While visiting me in my studio recently, someone commented: "This is my dream", and I answered: "It is my dream come true."
Experiences, good or bad, make you what you are, and fate can make you take strange detours.
I cannot honestly say that I always had the specific dream of living on a farm in the Karoo and making clay pots. As a teenager, when I was stressed, I would retreat to an imaginary quiet place, often rural, always with flowing water, with the sound of farm animals in the background.
I was born in Cape Town in 1952. My mother was Rh negative (blood group) and my father Rh positive, and I was a "blue baby". Up until then blood was thought to be blood and scientists only realized in 1951 that certain blood groups were incompatible. I was the first baby in Cape Town to receive a total blood transfusion which saved my life. My parents, and especially my father, told me the story of my survival often, always with intense emotion.
I married young, had two children in quick succession and was widowed at 32.
I remarried, added 3 stepchildren to the entourage, and I must admit some days wondered whether I HAD BEEN, or soon WOULD BECOME, mad. Space to Breathe in the Karoo
Looking back, all the above has made me really, really appreciate life and I try not to postpone doing things that are important to me. The fact that my husband has always supported and encouraged me and thinks that anything I do is marvelous, even though it is sometimes pretty hideous, also played its part in bringing me to this small farm halfway between Oudtshoorn and the Cango Caves.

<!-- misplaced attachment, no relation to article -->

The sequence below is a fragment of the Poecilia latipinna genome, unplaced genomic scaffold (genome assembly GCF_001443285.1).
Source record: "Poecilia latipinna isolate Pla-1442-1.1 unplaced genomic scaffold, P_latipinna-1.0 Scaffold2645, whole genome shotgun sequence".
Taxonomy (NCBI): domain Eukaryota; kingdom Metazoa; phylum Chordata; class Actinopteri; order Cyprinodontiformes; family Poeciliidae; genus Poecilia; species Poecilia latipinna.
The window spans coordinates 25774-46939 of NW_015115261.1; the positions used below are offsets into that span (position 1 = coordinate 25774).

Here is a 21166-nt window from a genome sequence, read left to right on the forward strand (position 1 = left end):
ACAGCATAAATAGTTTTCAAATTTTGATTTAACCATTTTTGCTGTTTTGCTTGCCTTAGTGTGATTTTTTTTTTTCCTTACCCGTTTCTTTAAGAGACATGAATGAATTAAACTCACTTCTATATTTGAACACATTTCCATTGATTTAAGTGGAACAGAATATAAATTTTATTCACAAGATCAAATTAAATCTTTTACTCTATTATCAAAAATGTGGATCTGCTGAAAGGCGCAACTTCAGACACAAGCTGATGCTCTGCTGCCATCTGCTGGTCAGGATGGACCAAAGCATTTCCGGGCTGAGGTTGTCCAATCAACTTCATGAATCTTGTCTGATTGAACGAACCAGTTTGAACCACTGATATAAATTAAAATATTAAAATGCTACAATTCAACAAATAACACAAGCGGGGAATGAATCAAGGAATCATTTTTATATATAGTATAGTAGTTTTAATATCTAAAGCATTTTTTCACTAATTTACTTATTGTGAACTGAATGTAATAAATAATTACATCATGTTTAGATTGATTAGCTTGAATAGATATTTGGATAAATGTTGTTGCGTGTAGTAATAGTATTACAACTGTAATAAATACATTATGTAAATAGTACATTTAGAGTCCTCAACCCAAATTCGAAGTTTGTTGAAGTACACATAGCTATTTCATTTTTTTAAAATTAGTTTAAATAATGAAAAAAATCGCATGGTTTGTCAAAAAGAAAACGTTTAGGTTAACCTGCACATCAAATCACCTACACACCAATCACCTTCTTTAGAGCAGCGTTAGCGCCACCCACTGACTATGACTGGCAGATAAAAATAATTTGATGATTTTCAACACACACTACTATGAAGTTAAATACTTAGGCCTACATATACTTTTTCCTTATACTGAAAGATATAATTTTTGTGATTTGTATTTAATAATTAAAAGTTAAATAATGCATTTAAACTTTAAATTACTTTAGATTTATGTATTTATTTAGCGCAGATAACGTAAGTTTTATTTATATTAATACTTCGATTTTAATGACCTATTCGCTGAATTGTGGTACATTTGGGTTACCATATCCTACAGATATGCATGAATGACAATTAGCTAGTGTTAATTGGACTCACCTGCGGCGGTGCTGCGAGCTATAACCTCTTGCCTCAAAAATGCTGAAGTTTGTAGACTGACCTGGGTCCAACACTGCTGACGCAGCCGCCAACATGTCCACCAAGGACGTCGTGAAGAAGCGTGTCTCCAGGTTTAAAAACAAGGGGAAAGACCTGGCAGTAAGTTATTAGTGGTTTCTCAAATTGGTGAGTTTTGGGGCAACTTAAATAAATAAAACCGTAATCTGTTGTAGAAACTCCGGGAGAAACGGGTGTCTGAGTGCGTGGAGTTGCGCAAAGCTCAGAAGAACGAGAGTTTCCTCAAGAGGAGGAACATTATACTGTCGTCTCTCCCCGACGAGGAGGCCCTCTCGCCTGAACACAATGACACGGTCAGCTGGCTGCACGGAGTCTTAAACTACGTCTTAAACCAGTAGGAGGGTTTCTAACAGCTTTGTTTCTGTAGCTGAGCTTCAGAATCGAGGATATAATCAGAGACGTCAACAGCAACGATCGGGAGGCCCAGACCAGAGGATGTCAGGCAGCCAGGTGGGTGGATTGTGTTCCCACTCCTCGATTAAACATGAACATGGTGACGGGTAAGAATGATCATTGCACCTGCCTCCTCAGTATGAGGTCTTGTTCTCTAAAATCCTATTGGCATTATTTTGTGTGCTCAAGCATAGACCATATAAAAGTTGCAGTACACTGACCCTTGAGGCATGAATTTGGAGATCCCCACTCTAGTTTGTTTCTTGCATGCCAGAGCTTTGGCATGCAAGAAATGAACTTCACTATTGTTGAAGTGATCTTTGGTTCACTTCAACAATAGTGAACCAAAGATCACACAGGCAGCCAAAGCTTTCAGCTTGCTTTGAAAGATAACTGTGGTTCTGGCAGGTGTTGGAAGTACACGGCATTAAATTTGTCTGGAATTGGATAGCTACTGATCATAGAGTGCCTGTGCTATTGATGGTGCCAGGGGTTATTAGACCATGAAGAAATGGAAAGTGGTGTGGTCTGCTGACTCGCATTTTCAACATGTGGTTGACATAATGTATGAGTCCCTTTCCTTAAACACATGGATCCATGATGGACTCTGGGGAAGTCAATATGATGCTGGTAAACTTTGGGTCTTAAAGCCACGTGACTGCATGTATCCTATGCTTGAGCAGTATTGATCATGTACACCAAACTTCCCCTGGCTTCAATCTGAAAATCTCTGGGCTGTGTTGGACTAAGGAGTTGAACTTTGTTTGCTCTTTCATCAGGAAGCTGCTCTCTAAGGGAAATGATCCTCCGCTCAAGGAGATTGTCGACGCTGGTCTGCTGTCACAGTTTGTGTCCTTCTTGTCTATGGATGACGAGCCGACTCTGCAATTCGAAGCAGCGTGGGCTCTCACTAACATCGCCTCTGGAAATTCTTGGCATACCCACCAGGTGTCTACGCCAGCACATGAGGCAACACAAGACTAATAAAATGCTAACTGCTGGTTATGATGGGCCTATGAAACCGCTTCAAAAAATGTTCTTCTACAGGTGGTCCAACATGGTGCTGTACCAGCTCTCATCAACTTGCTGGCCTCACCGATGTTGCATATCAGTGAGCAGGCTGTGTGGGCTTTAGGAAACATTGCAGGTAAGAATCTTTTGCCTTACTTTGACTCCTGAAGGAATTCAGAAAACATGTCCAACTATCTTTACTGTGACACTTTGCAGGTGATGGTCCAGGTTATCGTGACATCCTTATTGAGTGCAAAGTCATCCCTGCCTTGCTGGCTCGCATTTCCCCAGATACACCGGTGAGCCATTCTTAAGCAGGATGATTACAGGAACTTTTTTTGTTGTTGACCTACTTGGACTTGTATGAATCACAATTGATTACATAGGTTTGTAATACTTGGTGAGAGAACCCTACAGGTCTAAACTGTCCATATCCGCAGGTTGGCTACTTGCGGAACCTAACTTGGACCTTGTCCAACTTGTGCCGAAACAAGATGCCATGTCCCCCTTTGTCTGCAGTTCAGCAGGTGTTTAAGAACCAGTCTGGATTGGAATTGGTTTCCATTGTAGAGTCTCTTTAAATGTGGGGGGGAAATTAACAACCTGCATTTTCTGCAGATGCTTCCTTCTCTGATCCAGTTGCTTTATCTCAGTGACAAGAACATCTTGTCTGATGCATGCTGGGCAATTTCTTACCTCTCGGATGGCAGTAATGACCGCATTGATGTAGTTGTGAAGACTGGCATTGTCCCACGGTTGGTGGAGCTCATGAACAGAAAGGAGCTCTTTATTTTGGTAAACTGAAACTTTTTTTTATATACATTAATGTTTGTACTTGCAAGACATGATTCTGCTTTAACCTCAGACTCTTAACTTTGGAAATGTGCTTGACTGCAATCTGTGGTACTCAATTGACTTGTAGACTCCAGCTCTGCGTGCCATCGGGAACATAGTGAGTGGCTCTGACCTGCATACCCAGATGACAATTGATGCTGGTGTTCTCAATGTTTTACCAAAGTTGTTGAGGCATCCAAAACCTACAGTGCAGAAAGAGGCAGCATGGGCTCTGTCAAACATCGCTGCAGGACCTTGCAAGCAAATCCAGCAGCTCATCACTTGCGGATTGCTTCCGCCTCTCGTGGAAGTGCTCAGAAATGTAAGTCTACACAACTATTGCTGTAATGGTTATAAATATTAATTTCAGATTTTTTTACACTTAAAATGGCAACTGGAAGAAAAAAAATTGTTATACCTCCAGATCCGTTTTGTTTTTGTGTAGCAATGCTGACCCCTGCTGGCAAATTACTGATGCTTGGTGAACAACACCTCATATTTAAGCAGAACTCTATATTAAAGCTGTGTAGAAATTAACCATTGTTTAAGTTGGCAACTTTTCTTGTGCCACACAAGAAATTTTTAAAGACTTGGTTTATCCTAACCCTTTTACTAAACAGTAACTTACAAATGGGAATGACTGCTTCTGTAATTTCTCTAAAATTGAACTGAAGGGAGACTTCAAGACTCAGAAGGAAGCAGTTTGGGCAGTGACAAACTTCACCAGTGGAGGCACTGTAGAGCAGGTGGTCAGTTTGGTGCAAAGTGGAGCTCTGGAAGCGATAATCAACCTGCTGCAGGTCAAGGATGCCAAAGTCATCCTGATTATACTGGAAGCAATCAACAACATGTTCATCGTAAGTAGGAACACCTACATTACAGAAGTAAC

We were no longer in the first flush of youth, and had sworn high and low we would never build a new house or establish a garden from flat, raw earth ever again.
We bought a lucerne land.
The first thing we built was a long shed, which was divided into three equal sections. One for the pottery, one for the production of pickled olives and olive oil, produced from an olive grove that we intended to establish, and the third for my husband's hobby, woodwork.
I won't bore you with the details of the building or planting. Suffice to say we employed three plumbers and three years later still have some (nasty) surprises, waiting for exactly the right inopportune moment.
I know the above is not really relevant to my life as potter, but maybe I am only a potter by default.